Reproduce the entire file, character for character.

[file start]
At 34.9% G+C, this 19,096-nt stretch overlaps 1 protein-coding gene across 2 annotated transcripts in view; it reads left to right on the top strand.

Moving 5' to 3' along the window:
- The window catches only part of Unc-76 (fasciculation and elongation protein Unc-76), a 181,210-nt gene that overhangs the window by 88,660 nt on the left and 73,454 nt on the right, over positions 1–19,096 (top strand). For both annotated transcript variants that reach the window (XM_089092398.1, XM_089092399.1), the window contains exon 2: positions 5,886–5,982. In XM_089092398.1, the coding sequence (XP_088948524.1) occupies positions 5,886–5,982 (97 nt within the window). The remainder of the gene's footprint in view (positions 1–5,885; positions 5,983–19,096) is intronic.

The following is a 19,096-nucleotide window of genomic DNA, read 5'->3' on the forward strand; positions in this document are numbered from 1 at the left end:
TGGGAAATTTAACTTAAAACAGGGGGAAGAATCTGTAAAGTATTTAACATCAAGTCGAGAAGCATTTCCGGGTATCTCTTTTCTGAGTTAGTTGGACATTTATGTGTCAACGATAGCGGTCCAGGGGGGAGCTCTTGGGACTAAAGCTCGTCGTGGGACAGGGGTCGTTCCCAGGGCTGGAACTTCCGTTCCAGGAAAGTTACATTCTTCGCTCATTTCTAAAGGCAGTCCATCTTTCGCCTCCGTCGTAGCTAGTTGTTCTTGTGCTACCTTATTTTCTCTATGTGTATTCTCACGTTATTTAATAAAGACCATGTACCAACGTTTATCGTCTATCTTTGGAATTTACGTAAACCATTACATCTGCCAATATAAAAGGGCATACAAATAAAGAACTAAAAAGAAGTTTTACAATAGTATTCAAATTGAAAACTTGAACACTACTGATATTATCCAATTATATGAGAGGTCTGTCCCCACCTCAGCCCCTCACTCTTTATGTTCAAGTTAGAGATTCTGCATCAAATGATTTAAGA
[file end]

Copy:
At 34.9% G+C, this 19,096-nt stretch overlaps 1 protein-coding gene across 2 annotated transcripts in view; it reads left to right on the top strand.

Moving 5' to 3' along the window:
- The window catches only part of Unc-76 (fasciculation and elongation protein Unc-76), a 181,210-nt gene that overhangs the window by 88,660 nt on the left and 73,454 nt on the right, over positions 1–19,096 (top strand). For both annotated transcript variants that reach the window (XM_089092398.1, XM_089092399.1), the window contains exon 2: positions 5,886–5,982. In XM_089092398.1, the coding sequence (XP_088948524.1) occupies positions 5,886–5,982 (97 nt within the window). The remainder of the gene's footprint in view (positions 1–5,885; positions 5,983–19,096) is intronic.

The following is a 19,096-nucleotide window of genomic DNA, read 5'->3' on the forward strand; positions in this document are numbered from 1 at the left end:
TGGGAAATTTAACTTAAAACAGGGGGAAGAATCTGTAAAGTATTTAACATCAAGTCGAGAAGCATTTCCGGGTATCTCTTTTCTGAGTTAGTTGGACATTTATGTGTCAACGATAGCGGTCCAGGGGGGAGCTCTTGGGACTAAAGCTCGTCGTGGGACAGGGGTCGTTCCCAGGGCTGGAACTTCCGTTCCAGGAAAGTTACATTCTTCGCTCATTTCTAAAGGCAGTCCATCTTTCGCCTCCGTCGTAGCTAGTTGTTCTTGTGCTACCTTATTTTCTCTATGTGTATTCTCACGTTATTTAATAAAGACCATGTACCAACGTTTATCGTCTATCTTTGGAATTTACGTAAACCATTACATCTGCCAATATAAAAGGGCATACAAATAAAGAACTAAAAAGAAGTTTTACAATAGTATTCAAATTGAAAACTTGAACACTACTGATATTATCCAATTATATGAGAGGTCTGTCCCCACCTCAGCCCCTCACTCTTTATGTTCAAGTTAGAGATTCTGCATCAAATGATTTAAGA